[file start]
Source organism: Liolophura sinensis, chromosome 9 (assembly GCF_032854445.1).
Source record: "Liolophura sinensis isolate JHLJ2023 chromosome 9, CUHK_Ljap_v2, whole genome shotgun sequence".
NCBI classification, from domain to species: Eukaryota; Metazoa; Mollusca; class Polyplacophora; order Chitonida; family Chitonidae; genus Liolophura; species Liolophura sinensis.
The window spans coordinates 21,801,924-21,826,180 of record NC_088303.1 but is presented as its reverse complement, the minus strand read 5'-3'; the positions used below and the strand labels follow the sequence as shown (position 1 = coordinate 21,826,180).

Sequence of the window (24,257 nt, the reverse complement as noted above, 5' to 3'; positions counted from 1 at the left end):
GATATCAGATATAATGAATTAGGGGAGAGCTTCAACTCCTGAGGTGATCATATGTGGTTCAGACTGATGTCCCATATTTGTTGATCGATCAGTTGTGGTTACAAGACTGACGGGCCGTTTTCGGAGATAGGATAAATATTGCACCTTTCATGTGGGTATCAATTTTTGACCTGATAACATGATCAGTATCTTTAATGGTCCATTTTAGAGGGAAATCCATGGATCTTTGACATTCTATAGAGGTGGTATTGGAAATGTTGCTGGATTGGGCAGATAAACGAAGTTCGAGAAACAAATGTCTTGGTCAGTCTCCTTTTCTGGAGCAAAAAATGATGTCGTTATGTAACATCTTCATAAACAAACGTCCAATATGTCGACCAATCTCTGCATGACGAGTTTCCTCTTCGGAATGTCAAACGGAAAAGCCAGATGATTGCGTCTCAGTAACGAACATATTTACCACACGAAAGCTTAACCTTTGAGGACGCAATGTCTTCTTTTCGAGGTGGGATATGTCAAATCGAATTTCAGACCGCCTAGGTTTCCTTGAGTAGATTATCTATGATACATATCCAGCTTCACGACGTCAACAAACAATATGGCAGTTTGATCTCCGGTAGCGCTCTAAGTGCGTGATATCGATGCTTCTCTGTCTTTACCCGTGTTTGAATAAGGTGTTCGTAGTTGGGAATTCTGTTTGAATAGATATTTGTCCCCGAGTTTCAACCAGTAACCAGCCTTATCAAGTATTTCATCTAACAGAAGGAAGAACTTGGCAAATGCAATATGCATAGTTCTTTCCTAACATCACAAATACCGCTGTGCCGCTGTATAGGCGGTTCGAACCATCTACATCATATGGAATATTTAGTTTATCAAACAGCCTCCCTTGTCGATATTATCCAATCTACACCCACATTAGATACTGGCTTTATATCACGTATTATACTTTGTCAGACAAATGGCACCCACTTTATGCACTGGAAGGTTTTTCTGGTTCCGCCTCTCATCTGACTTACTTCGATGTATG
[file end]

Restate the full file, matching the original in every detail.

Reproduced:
Source organism: Liolophura sinensis, chromosome 9 (assembly GCF_032854445.1).
Source record: "Liolophura sinensis isolate JHLJ2023 chromosome 9, CUHK_Ljap_v2, whole genome shotgun sequence".
NCBI classification, from domain to species: Eukaryota; Metazoa; Mollusca; class Polyplacophora; order Chitonida; family Chitonidae; genus Liolophura; species Liolophura sinensis.
The window spans coordinates 21,801,924-21,826,180 of record NC_088303.1 but is presented as its reverse complement, the minus strand read 5'-3'; the positions used below and the strand labels follow the sequence as shown (position 1 = coordinate 21,826,180).

Sequence of the window (24,257 nt, the reverse complement as noted above, 5' to 3'; positions counted from 1 at the left end):
GATATCAGATATAATGAATTAGGGGAGAGCTTCAACTCCTGAGGTGATCATATGTGGTTCAGACTGATGTCCCATATTTGTTGATCGATCAGTTGTGGTTACAAGACTGACGGGCCGTTTTCGGAGATAGGATAAATATTGCACCTTTCATGTGGGTATCAATTTTTGACCTGATAACATGATCAGTATCTTTAATGGTCCATTTTAGAGGGAAATCCATGGATCTTTGACATTCTATAGAGGTGGTATTGGAAATGTTGCTGGATTGGGCAGATAAACGAAGTTCGAGAAACAAATGTCTTGGTCAGTCTCCTTTTCTGGAGCAAAAAATGATGTCGTTATGTAACATCTTCATAAACAAACGTCCAATATGTCGACCAATCTCTGCATGACGAGTTTCCTCTTCGGAATGTCAAACGGAAAAGCCAGATGATTGCGTCTCAGTAACGAACATATTTACCACACGAAAGCTTAACCTTTGAGGACGCAATGTCTTCTTTTCGAGGTGGGATATGTCAAATCGAATTTCAGACCGCCTAGGTTTCCTTGAGTAGATTATCTATGATACATATCCAGCTTCACGACGTCAACAAACAATATGGCAGTTTGATCTCCGGTAGCGCTCTAAGTGCGTGATATCGATGCTTCTCTGTCTTTACCCGTGTTTGAATAAGGTGTTCGTAGTTGGGAATTCTGTTTGAATAGATATTTGTCCCCGAGTTTCAACCAGTAACCAGCCTTATCAAGTATTTCATCTAACAGAAGGAAGAACTTGGCAAATGCAATATGCATAGTTCTTTCCTAACATCACAAATACCGCTGTGCCGCTGTATAGGCGGTTCGAACCATCTACATCATATGGAATATTTAGTTTATCAAACAGCCTCCCTTGTCGATATTATCCAATCTACACCCACATTAGATACTGGCTTTATATCACGTATTATACTTTGTCAGACAAATGGCACCCACTTTATGCACTGGAAGGTTTTTCTGGTTCCGCCTCTCATCTGACTTACTTCGATGTATG